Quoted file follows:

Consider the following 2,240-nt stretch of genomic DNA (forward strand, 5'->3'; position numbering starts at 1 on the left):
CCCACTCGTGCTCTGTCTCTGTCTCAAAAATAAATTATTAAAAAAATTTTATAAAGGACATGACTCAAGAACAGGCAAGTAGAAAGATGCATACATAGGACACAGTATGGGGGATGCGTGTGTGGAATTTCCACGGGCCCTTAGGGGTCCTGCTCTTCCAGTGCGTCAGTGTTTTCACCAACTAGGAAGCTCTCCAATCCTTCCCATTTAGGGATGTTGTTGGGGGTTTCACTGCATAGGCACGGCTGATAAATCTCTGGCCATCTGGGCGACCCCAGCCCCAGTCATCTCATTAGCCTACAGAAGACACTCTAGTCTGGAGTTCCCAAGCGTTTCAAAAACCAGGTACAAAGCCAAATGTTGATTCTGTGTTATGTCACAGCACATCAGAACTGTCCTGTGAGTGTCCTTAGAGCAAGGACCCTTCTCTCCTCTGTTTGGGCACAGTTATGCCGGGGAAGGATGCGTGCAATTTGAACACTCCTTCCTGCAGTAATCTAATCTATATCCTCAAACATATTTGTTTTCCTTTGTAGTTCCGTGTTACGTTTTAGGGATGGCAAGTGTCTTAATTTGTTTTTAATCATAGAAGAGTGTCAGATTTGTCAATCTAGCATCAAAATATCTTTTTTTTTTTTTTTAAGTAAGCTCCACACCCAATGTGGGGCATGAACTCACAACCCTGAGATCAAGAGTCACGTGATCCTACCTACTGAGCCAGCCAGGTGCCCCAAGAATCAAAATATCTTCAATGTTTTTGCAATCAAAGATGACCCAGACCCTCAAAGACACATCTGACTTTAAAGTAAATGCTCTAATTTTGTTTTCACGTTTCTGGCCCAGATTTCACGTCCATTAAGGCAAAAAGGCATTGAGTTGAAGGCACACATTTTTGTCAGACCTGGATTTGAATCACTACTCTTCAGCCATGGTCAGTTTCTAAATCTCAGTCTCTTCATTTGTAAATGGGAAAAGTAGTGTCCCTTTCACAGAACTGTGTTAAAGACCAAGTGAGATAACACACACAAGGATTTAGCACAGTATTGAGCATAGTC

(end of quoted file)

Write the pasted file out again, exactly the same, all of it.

Consider the following 2,240-nt stretch of genomic DNA (forward strand, 5'->3'; position numbering starts at 1 on the left):
CCCACTCGTGCTCTGTCTCTGTCTCAAAAATAAATTATTAAAAAAATTTTATAAAGGACATGACTCAAGAACAGGCAAGTAGAAAGATGCATACATAGGACACAGTATGGGGGATGCGTGTGTGGAATTTCCACGGGCCCTTAGGGGTCCTGCTCTTCCAGTGCGTCAGTGTTTTCACCAACTAGGAAGCTCTCCAATCCTTCCCATTTAGGGATGTTGTTGGGGGTTTCACTGCATAGGCACGGCTGATAAATCTCTGGCCATCTGGGCGACCCCAGCCCCAGTCATCTCATTAGCCTACAGAAGACACTCTAGTCTGGAGTTCCCAAGCGTTTCAAAAACCAGGTACAAAGCCAAATGTTGATTCTGTGTTATGTCACAGCACATCAGAACTGTCCTGTGAGTGTCCTTAGAGCAAGGACCCTTCTCTCCTCTGTTTGGGCACAGTTATGCCGGGGAAGGATGCGTGCAATTTGAACACTCCTTCCTGCAGTAATCTAATCTATATCCTCAAACATATTTGTTTTCCTTTGTAGTTCCGTGTTACGTTTTAGGGATGGCAAGTGTCTTAATTTGTTTTTAATCATAGAAGAGTGTCAGATTTGTCAATCTAGCATCAAAATATCTTTTTTTTTTTTTTTAAGTAAGCTCCACACCCAATGTGGGGCATGAACTCACAACCCTGAGATCAAGAGTCACGTGATCCTACCTACTGAGCCAGCCAGGTGCCCCAAGAATCAAAATATCTTCAATGTTTTTGCAATCAAAGATGACCCAGACCCTCAAAGACACATCTGACTTTAAAGTAAATGCTCTAATTTTGTTTTCACGTTTCTGGCCCAGATTTCACGTCCATTAAGGCAAAAAGGCATTGAGTTGAAGGCACACATTTTTGTCAGACCTGGATTTGAATCACTACTCTTCAGCCATGGTCAGTTTCTAAATCTCAGTCTCTTCATTTGTAAATGGGAAAAGTAGTGTCCCTTTCACAGAACTGTGTTAAAGACCAAGTGAGATAACACACACAAGGATTTAGCACAGTATTGAGCATAGTC